The Debt

Dec 26th, 2011 by Rabbi Simcha Weinberg in Holidays, Portion of the Week, Prayer
In our society, we assume that if someone saves another person’s life, then the person saved owes the person who saved them. However, in some societies, the opposite is true, the person who is saved is owed by the person who saved them. In fact, in some societies, if someone saves another’s life, he is considered responsible for taking care of that person forever.

Here’s a typical example, from a British missionary in Congo:

“A day or two after we reached Vana we found one of the na­tives very ill with pneumonia. Comber treated him and kept him alive on strong fowl-soup; a great deal of careful nursing and attention was visited on him, for his house was beside the camp. When we were ready to go on our way again, the man was well. To our astonishment he came and asked us for a present, and was as astonished and disgusted as he had made us to be, when we declined giving it. We suggested that it was his place to bring us a present and to show some gratitude. He said to us, ‘Well indeed! You white men have no shame!’


I wonder which approach Joseph took, and which, his brothers.

“I am Joseph your brother, it is me, whom you sold into Egypt. And now, be not distressed, nor reproach yourselves for having sold me here, for it was to be a provider that God sent me ahead of you. For this has been two of the hunger years in the midst of the land, and there are yet five years in which there shall be neither plowing nor harvest. Thus, God has sent me ahead of you to ensure your survival in the land and to sustain you for a momentous deliverance (Genesis 45 4–7).”

Joseph saves the lives of his brothers; he certainly had the right and the power to kill them for what they had done to him. Joseph has saved the lives of his brothers; he is the provider of all their food. Yet, despite the fact that he is the one who saved their lives, Joseph accepts responsibility to continue to feed and care for them. Joseph assumes that if God gave him the responsibility and opportunity to save their lives, that he was obligated to continue to care for them.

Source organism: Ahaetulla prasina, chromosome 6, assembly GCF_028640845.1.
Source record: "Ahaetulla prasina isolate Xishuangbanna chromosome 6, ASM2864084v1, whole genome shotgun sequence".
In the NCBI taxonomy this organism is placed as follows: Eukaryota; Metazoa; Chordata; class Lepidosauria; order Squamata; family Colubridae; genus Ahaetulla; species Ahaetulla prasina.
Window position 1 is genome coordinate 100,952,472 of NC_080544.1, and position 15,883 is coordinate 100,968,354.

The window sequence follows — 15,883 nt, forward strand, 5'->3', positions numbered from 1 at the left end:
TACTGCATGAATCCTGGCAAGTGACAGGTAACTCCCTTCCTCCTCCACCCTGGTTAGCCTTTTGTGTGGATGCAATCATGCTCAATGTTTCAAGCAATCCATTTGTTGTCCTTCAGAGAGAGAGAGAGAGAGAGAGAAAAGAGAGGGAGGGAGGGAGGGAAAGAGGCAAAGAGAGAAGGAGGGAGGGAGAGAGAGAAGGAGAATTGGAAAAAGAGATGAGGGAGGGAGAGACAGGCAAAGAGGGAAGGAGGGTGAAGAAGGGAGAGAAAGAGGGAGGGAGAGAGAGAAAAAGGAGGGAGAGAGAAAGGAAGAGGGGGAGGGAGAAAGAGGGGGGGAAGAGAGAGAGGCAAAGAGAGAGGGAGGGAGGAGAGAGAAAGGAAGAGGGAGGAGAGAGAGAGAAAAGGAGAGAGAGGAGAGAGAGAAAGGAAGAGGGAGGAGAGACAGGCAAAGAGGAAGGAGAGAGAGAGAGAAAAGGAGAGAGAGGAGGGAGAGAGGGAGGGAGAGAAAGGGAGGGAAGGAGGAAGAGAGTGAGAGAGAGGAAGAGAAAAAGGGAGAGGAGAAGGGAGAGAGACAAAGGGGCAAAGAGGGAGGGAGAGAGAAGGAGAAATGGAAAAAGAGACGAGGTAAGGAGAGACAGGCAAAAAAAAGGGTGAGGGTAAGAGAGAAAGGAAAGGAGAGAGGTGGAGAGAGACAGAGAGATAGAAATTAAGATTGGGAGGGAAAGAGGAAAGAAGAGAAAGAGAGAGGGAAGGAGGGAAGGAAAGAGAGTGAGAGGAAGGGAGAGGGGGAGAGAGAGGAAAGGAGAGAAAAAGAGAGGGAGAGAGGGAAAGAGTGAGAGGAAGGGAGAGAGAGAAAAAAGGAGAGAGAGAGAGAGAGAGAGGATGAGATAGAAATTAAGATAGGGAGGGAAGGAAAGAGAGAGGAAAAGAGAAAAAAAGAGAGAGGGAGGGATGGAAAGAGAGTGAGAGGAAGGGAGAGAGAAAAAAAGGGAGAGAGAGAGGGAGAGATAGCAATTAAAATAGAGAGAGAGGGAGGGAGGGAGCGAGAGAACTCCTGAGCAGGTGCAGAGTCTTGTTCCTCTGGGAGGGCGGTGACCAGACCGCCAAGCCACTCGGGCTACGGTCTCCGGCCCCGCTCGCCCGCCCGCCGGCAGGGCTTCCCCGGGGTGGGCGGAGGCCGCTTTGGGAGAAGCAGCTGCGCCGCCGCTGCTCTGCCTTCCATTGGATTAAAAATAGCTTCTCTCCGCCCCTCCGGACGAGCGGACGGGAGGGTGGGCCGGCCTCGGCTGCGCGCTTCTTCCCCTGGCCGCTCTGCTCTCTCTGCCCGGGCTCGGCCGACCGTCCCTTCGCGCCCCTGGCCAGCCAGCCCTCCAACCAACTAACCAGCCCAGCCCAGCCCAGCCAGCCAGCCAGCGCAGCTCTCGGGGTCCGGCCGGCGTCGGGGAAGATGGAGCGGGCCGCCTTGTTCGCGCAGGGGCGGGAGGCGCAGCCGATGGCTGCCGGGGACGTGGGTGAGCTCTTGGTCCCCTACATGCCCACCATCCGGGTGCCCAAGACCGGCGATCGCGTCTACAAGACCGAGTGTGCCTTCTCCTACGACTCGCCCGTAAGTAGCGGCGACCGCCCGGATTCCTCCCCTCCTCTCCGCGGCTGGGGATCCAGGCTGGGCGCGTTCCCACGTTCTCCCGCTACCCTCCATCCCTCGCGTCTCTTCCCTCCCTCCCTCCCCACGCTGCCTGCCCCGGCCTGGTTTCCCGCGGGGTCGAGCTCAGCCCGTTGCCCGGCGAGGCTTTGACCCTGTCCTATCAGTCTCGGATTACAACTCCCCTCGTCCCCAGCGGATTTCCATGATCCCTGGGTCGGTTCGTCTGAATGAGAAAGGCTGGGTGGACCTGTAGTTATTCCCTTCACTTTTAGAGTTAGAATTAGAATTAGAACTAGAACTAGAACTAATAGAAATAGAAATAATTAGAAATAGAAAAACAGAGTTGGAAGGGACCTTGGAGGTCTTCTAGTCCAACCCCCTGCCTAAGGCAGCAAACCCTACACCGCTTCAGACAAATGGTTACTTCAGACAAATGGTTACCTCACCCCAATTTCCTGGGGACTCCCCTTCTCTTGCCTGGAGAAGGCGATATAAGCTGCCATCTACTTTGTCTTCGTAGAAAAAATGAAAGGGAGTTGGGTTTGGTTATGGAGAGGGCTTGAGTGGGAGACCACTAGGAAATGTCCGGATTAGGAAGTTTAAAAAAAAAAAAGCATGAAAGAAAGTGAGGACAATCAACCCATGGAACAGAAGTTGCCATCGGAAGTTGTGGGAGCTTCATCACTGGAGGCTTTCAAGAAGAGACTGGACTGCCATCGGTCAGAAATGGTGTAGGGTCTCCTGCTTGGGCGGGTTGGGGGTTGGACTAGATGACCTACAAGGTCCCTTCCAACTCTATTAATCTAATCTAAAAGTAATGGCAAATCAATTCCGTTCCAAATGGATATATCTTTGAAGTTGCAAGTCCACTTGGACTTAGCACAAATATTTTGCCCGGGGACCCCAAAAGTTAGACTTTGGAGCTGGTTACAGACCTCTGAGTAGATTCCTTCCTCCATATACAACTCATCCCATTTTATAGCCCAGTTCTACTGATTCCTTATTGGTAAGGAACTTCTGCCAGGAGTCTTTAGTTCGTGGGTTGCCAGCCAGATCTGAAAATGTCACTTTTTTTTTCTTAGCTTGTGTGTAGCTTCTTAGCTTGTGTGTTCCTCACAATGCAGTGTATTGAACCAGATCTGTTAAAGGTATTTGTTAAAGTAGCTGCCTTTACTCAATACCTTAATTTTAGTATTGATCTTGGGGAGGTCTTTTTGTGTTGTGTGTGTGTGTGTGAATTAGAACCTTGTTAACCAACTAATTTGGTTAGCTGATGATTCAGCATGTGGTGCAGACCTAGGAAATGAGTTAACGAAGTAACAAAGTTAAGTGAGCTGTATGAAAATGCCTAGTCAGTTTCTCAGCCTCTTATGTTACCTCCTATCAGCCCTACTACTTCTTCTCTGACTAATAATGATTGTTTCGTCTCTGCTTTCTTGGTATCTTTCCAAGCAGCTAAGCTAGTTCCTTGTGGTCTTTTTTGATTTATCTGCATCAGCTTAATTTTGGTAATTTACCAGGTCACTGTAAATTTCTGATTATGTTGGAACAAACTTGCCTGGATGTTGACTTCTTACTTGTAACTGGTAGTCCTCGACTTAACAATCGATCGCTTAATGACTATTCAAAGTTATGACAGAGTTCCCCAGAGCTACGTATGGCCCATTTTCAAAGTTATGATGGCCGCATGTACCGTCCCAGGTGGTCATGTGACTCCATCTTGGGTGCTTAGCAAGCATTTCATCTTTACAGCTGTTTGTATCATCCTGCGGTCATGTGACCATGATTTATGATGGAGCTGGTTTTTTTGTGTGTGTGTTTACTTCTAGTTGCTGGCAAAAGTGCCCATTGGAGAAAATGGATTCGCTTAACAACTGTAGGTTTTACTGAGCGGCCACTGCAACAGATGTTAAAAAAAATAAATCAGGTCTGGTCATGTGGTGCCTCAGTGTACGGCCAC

What about the brothers?

“He sent Judah ahead of him to Joseph, to prepare ahead of him in Goshen; and they arrived in the region of Goshen (46:28).” Jacob sent Judah to prepare: Jacob was teaching his children that they were now obligated to Joseph, not only because they had sold him into slavery, but because he had saved their lives.

I suspect that this obligation, that Jacob imposed on the brothers, is one of the reasons that the brothers never felt completely at peace with Joseph; they lived under this burden of obligation. I also suspect that the reason Joseph took his approach, that he was obligated to them, was so that they would not feel crushed by their obligation to him.

Konica is also the Jewish Thanksgiving. Which approach does God take for having given life to us? Are we to feel crushed by our obligation to Him?

That, is the most significant lesson taught by Joseph; God is obligated to us! “I created you and I shall bear you; I shall endure and rescue (Isaiah 46:4).” It is for this reason that we are able to trust that God will provide all our needs.

Is this not why we declare in “Modim,” not only what God has done to give us life, but also all that we are confident that He will continue to do for all of His creation?

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